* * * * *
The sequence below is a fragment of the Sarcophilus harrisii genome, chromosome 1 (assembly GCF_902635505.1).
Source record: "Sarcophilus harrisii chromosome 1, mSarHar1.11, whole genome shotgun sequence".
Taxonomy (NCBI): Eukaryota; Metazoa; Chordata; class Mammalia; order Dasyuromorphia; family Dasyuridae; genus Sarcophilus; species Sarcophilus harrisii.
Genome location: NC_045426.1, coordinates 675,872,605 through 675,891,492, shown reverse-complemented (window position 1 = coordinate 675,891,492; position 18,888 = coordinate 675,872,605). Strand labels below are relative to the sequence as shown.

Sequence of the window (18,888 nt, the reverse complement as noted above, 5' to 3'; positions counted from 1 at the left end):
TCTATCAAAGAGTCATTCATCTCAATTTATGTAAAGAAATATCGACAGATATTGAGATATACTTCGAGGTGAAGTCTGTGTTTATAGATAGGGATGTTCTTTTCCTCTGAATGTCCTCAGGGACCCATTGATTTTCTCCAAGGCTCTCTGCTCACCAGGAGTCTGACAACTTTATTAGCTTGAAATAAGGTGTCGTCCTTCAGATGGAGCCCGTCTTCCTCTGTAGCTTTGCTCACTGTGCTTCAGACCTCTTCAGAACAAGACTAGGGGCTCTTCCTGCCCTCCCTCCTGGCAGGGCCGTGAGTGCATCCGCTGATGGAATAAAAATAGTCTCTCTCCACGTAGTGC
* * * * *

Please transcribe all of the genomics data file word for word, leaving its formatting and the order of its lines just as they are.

The sequence below is a fragment of the Sarcophilus harrisii genome, chromosome 1 (assembly GCF_902635505.1).
Source record: "Sarcophilus harrisii chromosome 1, mSarHar1.11, whole genome shotgun sequence".
Taxonomy (NCBI): Eukaryota; Metazoa; Chordata; class Mammalia; order Dasyuromorphia; family Dasyuridae; genus Sarcophilus; species Sarcophilus harrisii.
Genome location: NC_045426.1, coordinates 675,872,605 through 675,891,492, shown reverse-complemented (window position 1 = coordinate 675,891,492; position 18,888 = coordinate 675,872,605). Strand labels below are relative to the sequence as shown.

Sequence of the window (18,888 nt, the reverse complement as noted above, 5' to 3'; positions counted from 1 at the left end):
TCTATCAAAGAGTCATTCATCTCAATTTATGTAAAGAAATATCGACAGATATTGAGATATACTTCGAGGTGAAGTCTGTGTTTATAGATAGGGATGTTCTTTTCCTCTGAATGTCCTCAGGGACCCATTGATTTTCTCCAAGGCTCTCTGCTCACCAGGAGTCTGACAACTTTATTAGCTTGAAATAAGGTGTCGTCCTTCAGATGGAGCCCGTCTTCCTCTGTAGCTTTGCTCACTGTGCTTCAGACCTCTTCAGAACAAGACTAGGGGCTCTTCCTGCCCTCCCTCCTGGCAGGGCCGTGAGTGCATCCGCTGATGGAATAAAAATAGTCTCTCTCCACGTAGTGC